GO:0020037~heme binding 11 0.00382 3.0
GO:0046906~tetrapyrrole binding 11 0.00653 2.8
GO:0019825~oxygen binding 8 0.00818 3.5
Molecular function
GO:0005506~iron ion binding 15 0.01239 2.1
GO:0004364~glutathione transferase activity 4 0.01243 8.2
GO:0009055~electron carrier activity 14 0.01295 2.1
GO:0015238~drug transporter activity 4 0.04875 4.9
3.3. Quantification of Glucosinolates in Green and Red Mizuna
Fourteen glucosinolates were detected in green mizuna, whereas only nine glucosinolates were
found in red mizuna (Table 2). The level of total glucosinolates was significantly higher in green mizuna
than in red mizuna. Specifically, glucoraphanin, glucoalyssin, and gluconapoleiferin were detected only
in green mizuna, and progoitrin and 4-hydroxyglucobrassicin levels were significantly higher in green
than in red mizuna. In contrast, gluconasturtiin was detected only in red mizuna and glucobrassicin,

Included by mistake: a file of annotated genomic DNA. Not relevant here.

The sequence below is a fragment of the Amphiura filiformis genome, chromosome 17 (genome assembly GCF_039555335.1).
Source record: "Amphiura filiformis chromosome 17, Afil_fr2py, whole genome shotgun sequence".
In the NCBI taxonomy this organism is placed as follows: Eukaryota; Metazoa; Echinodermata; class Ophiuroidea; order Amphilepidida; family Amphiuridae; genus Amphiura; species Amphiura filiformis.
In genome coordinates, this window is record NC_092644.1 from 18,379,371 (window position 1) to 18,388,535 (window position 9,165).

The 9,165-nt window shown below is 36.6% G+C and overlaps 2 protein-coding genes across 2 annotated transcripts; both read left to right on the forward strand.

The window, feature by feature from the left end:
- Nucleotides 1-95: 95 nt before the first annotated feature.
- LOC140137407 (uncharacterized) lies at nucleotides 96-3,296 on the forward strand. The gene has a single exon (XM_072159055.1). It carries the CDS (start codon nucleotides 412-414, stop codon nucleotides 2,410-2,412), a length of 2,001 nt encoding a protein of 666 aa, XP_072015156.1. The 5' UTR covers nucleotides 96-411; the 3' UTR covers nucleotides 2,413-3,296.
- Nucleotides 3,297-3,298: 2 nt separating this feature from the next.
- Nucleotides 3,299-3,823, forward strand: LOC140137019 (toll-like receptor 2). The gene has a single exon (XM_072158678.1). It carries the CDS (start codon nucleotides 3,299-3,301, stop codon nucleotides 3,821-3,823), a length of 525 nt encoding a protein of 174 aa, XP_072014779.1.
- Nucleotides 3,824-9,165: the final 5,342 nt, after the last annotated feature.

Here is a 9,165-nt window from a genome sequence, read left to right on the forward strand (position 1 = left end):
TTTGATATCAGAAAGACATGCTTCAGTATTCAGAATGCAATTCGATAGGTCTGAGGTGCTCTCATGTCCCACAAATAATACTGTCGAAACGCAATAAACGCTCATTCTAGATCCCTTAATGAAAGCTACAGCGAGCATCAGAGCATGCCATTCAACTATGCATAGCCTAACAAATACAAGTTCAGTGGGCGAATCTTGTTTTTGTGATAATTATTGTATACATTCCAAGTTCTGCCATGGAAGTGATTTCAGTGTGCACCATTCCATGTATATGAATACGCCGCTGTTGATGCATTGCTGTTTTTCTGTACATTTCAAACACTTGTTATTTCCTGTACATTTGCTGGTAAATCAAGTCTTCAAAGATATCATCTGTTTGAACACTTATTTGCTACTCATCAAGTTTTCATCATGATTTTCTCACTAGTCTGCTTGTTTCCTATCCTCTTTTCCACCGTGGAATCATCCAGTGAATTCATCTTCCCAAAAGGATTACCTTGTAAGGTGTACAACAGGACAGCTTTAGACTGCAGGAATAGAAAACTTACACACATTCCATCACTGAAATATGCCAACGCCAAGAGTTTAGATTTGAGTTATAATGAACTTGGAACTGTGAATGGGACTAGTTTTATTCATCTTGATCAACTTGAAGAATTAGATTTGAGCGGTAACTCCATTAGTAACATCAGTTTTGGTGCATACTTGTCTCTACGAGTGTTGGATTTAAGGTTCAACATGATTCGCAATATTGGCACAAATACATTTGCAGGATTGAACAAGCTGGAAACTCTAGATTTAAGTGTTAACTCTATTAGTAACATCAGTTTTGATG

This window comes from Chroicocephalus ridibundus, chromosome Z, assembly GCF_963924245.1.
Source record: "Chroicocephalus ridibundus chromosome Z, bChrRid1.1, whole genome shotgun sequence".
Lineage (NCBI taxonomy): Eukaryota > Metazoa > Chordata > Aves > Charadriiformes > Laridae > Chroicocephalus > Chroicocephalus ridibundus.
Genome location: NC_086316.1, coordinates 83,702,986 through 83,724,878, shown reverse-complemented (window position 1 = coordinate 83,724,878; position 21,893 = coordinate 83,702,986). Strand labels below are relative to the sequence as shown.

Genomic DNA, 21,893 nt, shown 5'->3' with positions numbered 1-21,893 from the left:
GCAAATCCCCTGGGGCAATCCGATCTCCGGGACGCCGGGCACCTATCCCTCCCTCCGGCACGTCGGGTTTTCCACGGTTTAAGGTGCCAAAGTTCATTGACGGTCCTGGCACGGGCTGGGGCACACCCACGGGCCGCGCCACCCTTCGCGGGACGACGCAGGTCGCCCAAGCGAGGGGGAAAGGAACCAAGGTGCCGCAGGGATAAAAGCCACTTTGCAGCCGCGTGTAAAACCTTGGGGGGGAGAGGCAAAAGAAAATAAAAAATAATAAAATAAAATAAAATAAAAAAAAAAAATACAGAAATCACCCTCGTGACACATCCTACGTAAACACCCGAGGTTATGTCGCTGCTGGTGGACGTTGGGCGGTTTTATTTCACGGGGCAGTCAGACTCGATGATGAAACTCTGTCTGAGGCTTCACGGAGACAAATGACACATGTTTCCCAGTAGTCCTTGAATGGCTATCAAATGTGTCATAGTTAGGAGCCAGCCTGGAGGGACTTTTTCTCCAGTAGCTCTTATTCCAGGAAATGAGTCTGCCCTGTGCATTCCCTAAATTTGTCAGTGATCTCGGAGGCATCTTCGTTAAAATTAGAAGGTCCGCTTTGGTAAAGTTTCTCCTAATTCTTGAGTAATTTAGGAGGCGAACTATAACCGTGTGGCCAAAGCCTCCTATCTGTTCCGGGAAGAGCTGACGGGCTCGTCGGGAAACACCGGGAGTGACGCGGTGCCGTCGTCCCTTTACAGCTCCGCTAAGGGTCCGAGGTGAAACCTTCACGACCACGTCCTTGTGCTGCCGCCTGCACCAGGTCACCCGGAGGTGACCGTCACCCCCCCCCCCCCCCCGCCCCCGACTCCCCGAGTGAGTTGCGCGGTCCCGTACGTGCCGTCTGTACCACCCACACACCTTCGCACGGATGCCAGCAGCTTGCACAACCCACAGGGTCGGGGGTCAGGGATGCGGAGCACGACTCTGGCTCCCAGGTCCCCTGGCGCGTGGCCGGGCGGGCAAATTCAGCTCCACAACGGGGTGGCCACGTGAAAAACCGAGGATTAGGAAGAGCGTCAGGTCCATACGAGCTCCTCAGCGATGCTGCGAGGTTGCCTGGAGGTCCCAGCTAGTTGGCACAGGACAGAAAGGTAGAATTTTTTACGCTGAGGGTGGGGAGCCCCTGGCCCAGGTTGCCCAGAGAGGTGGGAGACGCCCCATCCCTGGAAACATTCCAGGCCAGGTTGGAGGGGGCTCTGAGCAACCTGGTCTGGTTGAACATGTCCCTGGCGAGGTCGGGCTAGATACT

4-methoxyglucobrassicin, and neoglucobrassicin were significantly higher in red than in green mizuna.
In particular, the highest accumulation patterns of most aliphatic glucosinolates (glucoiberin, progoitrin,
glucoraphanin, glucoalyssin, gluconapoleiferin, and gluconapin) were observed in the green cultivar,
whereas the red cultivar showed higher production patterns of indolic glucosinolates, represented
mainly by glucobrassicin, 4-methoxyglucobrassicin, and neoglucobrassicin. These results were
consistent with the results of the DEG analysis, revealing that the expression of the regulatory gene
MYB28 and structural genes (BCAT4,MAM1,CYP79F1,CYP83A1,SUR1,AOP3,ST5c, and ST5b)
responsible for aliphatic glucosinolate biosynthesis was higher in the green than in red mizuna,
but revealed that the expression of a regulatory gene MYB34 involved in indolic glucosinolate